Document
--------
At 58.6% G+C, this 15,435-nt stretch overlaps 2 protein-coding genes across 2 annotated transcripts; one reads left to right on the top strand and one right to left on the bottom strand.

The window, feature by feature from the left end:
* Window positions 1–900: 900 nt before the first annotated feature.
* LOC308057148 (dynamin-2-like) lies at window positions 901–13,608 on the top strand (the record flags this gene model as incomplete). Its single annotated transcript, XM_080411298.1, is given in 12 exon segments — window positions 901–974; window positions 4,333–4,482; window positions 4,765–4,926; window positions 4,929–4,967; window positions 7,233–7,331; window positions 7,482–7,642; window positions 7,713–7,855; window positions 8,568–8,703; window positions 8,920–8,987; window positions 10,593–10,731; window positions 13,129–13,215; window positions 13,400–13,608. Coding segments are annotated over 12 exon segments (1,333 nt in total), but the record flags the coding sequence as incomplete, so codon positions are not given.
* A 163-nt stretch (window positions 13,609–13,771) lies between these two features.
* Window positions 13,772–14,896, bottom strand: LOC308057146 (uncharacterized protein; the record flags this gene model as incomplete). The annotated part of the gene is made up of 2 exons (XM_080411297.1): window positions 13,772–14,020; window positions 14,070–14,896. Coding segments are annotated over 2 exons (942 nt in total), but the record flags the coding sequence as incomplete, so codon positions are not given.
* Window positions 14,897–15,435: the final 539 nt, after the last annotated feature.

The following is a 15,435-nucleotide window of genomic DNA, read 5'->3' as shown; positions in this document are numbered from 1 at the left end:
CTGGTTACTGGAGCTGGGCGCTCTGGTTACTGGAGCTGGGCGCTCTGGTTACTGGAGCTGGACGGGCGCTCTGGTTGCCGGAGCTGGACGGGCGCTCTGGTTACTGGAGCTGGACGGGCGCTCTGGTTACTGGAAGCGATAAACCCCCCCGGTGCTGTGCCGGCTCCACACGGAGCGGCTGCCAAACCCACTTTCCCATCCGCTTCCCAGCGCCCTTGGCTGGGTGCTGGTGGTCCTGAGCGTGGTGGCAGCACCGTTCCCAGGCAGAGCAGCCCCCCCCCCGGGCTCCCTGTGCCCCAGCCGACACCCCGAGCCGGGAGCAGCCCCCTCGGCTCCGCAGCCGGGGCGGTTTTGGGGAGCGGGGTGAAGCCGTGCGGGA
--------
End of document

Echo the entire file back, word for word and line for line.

At 58.6% G+C, this 15,435-nt stretch overlaps 2 protein-coding genes across 2 annotated transcripts; one reads left to right on the top strand and one right to left on the bottom strand.

The window, feature by feature from the left end:
* Window positions 1–900: 900 nt before the first annotated feature.
* LOC308057148 (dynamin-2-like) lies at window positions 901–13,608 on the top strand (the record flags this gene model as incomplete). Its single annotated transcript, XM_080411298.1, is given in 12 exon segments — window positions 901–974; window positions 4,333–4,482; window positions 4,765–4,926; window positions 4,929–4,967; window positions 7,233–7,331; window positions 7,482–7,642; window positions 7,713–7,855; window positions 8,568–8,703; window positions 8,920–8,987; window positions 10,593–10,731; window positions 13,129–13,215; window positions 13,400–13,608. Coding segments are annotated over 12 exon segments (1,333 nt in total), but the record flags the coding sequence as incomplete, so codon positions are not given.
* A 163-nt stretch (window positions 13,609–13,771) lies between these two features.
* Window positions 13,772–14,896, bottom strand: LOC308057146 (uncharacterized protein; the record flags this gene model as incomplete). The annotated part of the gene is made up of 2 exons (XM_080411297.1): window positions 13,772–14,020; window positions 14,070–14,896. Coding segments are annotated over 2 exons (942 nt in total), but the record flags the coding sequence as incomplete, so codon positions are not given.
* Window positions 14,897–15,435: the final 539 nt, after the last annotated feature.

The following is a 15,435-nucleotide window of genomic DNA, read 5'->3' as shown; positions in this document are numbered from 1 at the left end:
CTGGTTACTGGAGCTGGGCGCTCTGGTTACTGGAGCTGGGCGCTCTGGTTACTGGAGCTGGACGGGCGCTCTGGTTGCCGGAGCTGGACGGGCGCTCTGGTTACTGGAGCTGGACGGGCGCTCTGGTTACTGGAAGCGATAAACCCCCCCGGTGCTGTGCCGGCTCCACACGGAGCGGCTGCCAAACCCACTTTCCCATCCGCTTCCCAGCGCCCTTGGCTGGGTGCTGGTGGTCCTGAGCGTGGTGGCAGCACCGTTCCCAGGCAGAGCAGCCCCCCCCCCGGGCTCCCTGTGCCCCAGCCGACACCCCGAGCCGGGAGCAGCCCCCTCGGCTCCGCAGCCGGGGCGGTTTTGGGGAGCGGGGTGAAGCCGTGCGGGA